F.F.Erisman Federal Research Center for Hygiene is a leading hygienic scientific centre of the Federal Service for Supervision in the Field of Consumer Rights Protection and Human Well-Being widely known in this country and abroad. The history of FRCH can be arbitrarily divided into the following three periods: prerevolutionary (1891-1917), Soviet (1917-1991), and modern (1991-the present time). The first period is the time of life and work of Fyedor Fyedorovich Erisman, professor of Moscow University and the founder of scientific hygiene in Russia. The second period is characterized by realization of F.F.Erisman's ideas based on achievements in biology, natural and experimental studies. The third period is associated with the name of professor A.I. Potapov, member of the Russian Academy of Medical Sciences. His authority, scientific experience, and organizational work made it possible to come out with credit of a most difficult situation in Russian science. Scientific, historical and staff-related issues are considered.
Municipal swimming pools arose as a technological fix for an urban public health and recreation crisis in Hamilton when its bay became a polluted sink for residential and industrial wastes. Until World War II, city leaders and medical authorities believed that they could identify, delineate, and construct safe natural swimming areas along the bay's shore, supplemented by a few public artificial swimming pools. After the war, the pollution situation worsened. For those who couldn't travel to cleaner lakeshores elsewhere, local authorities created swimming pools, thus abandoning the natural waters of the bay to the "constructive power of the profit motive".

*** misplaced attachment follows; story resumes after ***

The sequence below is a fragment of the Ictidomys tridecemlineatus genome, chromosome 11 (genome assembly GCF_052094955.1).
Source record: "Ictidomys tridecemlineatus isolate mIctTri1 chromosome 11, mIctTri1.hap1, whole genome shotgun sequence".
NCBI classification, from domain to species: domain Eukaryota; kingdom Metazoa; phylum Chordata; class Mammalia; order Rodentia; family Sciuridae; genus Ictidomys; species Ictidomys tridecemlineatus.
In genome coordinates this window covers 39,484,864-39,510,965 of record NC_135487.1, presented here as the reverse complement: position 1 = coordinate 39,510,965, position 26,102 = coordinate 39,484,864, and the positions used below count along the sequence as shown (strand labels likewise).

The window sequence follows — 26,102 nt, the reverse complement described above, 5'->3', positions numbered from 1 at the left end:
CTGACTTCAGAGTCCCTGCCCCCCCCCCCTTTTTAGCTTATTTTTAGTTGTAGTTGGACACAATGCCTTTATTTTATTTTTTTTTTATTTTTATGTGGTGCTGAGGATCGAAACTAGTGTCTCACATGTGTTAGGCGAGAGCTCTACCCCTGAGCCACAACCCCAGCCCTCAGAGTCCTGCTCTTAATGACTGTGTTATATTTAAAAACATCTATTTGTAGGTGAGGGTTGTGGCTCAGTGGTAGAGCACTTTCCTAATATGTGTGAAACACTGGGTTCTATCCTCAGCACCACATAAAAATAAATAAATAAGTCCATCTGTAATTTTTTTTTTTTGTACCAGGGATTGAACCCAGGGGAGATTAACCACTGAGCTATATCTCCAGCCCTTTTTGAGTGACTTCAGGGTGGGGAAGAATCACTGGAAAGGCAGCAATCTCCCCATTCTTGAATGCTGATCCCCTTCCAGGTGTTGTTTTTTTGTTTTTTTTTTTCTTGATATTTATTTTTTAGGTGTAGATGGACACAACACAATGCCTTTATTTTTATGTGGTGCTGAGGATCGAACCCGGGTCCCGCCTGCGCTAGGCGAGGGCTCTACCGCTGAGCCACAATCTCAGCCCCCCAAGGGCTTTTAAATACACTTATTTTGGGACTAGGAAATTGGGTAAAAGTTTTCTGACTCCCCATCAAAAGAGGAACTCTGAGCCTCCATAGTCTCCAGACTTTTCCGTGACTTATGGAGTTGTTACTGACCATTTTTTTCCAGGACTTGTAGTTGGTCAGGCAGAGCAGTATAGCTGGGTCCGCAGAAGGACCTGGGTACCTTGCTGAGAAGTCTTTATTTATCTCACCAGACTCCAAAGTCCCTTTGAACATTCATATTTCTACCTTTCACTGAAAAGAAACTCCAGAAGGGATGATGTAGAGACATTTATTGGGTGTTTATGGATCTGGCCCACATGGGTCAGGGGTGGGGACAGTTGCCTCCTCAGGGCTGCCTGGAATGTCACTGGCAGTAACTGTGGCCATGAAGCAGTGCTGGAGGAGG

This article is a study of the play An Enemy of the People (1882) by Henrik Ibsen (1828-1906). One of its main characters, Dr Tomas Stockmann, has a crucial role in the discussion about the medical conditions at the public baths. Four excerpts from the play is presented for further discussion. The focus of this article is on Dr Stockmann's work as a public health physician: What causes Dr Stockmann's failure in bringing his report on the medical conditions at the baths to the public? What can physicians in general learn from Dr Stockmann? The article concludes that Dr Stockmann richly illustrates communicative failure and that he is a complex figure, provocative as well as inspiring--something in between a medical savage and a public health hero.